Cynthia, by email
The short answer to your question, Cynthia, is yes, mos def, and we’ll get to the whys and whens of this in two shakes of a lamb’s tail. First, however, I need to deal with your self-deprecating hashtagging.
It will come as an enormous shock to absolutely no one that a fashion column has no truck with the particularly tedious phrase “first-world problems”. It is invariably used by the same type of people who write comments such as, “YEAH, WHATEVER, WHAT ABOUT SYRIA?!?!?!?” underneath online fashion articles – in other words, people who mistake obtuse self-righteousness for depth. I’m not going to deal with the online commenters here because, frankly, that might deprive me of the weekly pleasure of yelling back at them below the line. But in regards to the “first-world problems” snark, it doesn’t seem too outrageous that those lucky enough to live in the first world will have occasional first-world problems. This, I believe, is what is called life. For heaven’s sake, what other kind of problems would first-worlders have? If someone who lived in, say, Oxford complained that their local Waitrose was shutting down, this would strike me as par for the course. If this same Oxonian announced they were suffering from terrible starvation due to the cruelties of an invading warlord, I would be somewhat flummoxed.
Because there is trouble in Syria, it doesn’t mean that folks in this country now wander the streets saying: “What shall I cook for dinner tonight? Did I pick up the dry cleaning? Oh, WHO CARES, WHAT ABOUT SYRIA?!?!?!?” One can be aware of terrible situations but still have personal concerns. Similarly, just because one is lucky enough to live in a country that isn’t ravaged by war and famine does not mean that one’s life is niggle-free. You can appreciate the comfort of your life but still get irritated when the cashpoint gives out a single £50 note instead of the far more useful combination of two £20s and a £10, and that doesn’t make you Marie Antoinette. In any event, someone sneering “First-world problems!” is not going to make anyone think, “By God, they’re right! I really must spend less time on asos.com and more time thinking about Syria.” Rather, they’ll think, “Bog off, you self-righteous numpty”, and go right back to looking at Asos. So not only does the phrase make no sense, but it is also totally pointless, other than to warm the inner sanctimony of those who utter it.
So what I’m saying, Cynthia, is: do not apologise for noticing that high fashion has suddenly got a lot more expensive. You occasionally splash out on something pricey? That’s nice, lucky you. Yes, there are tonnes of nice non-designer things, but that doesn’t mean one needs to prostrate oneself in shame for buying designer things. I don’t hear too many football fans out there saying: “You know, those Chelsea season tickets are so expensive. It’s disgusting that people buy them when they could watch a local school’s team play in the park for free.”
But to your question, at last. Yes, designer goods have gone up an insane amount of late. According to a recent Wall Street Journal report, Chanel bags have gone up by 70% in the past five years, Jimmy Choo shoes have gone from $495 to $650 in the same time, and Mulberry has merrily hiked up the prices on its bags. It has now got to the point where I am genuinely amazed if I see a designer handbag in a magazine that has less than a four-figure price.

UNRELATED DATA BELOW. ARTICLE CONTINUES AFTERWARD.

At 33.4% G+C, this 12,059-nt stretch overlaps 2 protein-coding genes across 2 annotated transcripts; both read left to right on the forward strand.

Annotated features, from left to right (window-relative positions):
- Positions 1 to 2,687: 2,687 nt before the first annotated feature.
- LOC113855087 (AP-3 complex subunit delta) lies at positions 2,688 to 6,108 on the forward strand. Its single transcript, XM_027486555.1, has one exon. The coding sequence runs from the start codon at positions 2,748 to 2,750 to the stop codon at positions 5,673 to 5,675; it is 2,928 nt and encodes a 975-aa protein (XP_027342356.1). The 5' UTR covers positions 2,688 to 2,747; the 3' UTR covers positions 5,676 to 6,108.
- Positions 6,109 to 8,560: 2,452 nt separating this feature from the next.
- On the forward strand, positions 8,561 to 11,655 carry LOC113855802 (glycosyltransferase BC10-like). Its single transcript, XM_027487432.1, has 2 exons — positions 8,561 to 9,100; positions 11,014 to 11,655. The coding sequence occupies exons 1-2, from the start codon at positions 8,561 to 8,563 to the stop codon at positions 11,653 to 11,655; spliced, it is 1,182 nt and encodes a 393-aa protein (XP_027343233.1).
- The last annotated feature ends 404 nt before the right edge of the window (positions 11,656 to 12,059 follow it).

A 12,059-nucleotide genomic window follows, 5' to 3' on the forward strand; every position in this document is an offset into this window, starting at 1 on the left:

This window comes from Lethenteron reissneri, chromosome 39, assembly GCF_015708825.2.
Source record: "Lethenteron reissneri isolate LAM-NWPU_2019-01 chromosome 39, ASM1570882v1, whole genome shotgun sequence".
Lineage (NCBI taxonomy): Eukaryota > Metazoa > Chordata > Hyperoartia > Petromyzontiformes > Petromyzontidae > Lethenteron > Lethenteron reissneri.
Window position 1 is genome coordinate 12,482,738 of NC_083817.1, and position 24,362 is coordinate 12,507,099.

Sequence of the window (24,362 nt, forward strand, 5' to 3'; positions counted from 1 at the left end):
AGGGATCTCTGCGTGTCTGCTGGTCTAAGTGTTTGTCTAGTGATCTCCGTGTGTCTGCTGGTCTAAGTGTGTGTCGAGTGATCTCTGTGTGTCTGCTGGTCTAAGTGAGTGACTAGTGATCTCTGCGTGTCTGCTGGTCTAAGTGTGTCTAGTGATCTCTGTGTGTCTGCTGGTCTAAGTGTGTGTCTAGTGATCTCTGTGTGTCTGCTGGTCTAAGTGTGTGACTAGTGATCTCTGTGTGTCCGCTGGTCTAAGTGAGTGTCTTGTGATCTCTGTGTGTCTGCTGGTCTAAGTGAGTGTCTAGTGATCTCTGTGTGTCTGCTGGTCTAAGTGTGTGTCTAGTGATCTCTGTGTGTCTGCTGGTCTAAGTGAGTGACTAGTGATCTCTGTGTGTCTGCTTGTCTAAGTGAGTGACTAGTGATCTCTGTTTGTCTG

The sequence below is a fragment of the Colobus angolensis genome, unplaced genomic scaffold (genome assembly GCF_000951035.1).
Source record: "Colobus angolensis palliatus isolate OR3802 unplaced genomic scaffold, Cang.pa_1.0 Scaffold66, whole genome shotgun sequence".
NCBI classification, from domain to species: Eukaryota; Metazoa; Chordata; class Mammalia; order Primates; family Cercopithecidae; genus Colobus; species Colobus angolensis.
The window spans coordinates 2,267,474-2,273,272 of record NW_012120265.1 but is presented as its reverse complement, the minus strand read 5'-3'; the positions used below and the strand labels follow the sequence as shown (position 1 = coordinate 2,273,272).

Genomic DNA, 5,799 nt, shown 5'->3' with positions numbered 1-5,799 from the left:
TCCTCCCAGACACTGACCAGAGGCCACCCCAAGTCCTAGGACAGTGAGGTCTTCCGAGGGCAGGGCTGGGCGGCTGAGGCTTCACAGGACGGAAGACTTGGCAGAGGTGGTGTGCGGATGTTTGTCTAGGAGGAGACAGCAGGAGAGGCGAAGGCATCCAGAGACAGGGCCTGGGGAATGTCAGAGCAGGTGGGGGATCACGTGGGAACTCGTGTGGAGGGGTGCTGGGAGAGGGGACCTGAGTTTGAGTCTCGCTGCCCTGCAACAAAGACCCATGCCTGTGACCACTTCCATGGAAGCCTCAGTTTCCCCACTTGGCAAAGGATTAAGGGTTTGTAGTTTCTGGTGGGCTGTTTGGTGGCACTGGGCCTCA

There are two reasons for these price rises. First, because designers know they can do it. They no longer have to aim for the middle-class woman who wants to treat herself occasionally to a £500 bag – now they’re aiming for the phenomenally wealthy from Russia, China, and the Middle East as well as the one-percenters at home.
Second, because these labels want to look elite, and the easiest way to do that is to give their products elite prices. We’ve seen this before with Miu Miu, which used to be Prada’s relatively affordable younger brand but is now nearly as expensive as the older label. In that case, the strategy worked – not for me, as I can no longer even afford a pair of Miu Miu tights, but it did work for the brand, which is seen as a high-fashion player. But it doesn’t always: Bruno Guillon, Mulberry’s chief executive at the time, encouraged the raising of prices in order to make Mulberry “a global luxury brand” akin to Hermès, which is where he worked before. Yet it turned out that it takes more than high prices to make a customer want a bag, and while elitism and exclusivity are desirable qualities in the fashion world, they’re less appealing if they actually mean nobody is buying the products. Profits plunged and Guillon exited stage left last month.
I – you, again, will not be too surprised to learn – love fashion but I absolutely hate feeling ripped off, and the trick when buying high fashion is to find the precise price that reflects your love of the objects. If the price is more than your love, as it increasingly is these days, walk away. And then walk right over to your wardrobe and flog off some of your old designer bags, as they’re worth an absolute bomb now, and you can buy a new one. See? That’s economics. And you all thought fashion wasn’t as important as Syria.
Post your questions to Hadley Freeman, Ask Hadley, The Guardian, Kings Place, 90 York Way, London N1 9GU. Email firstname.lastname@example.org.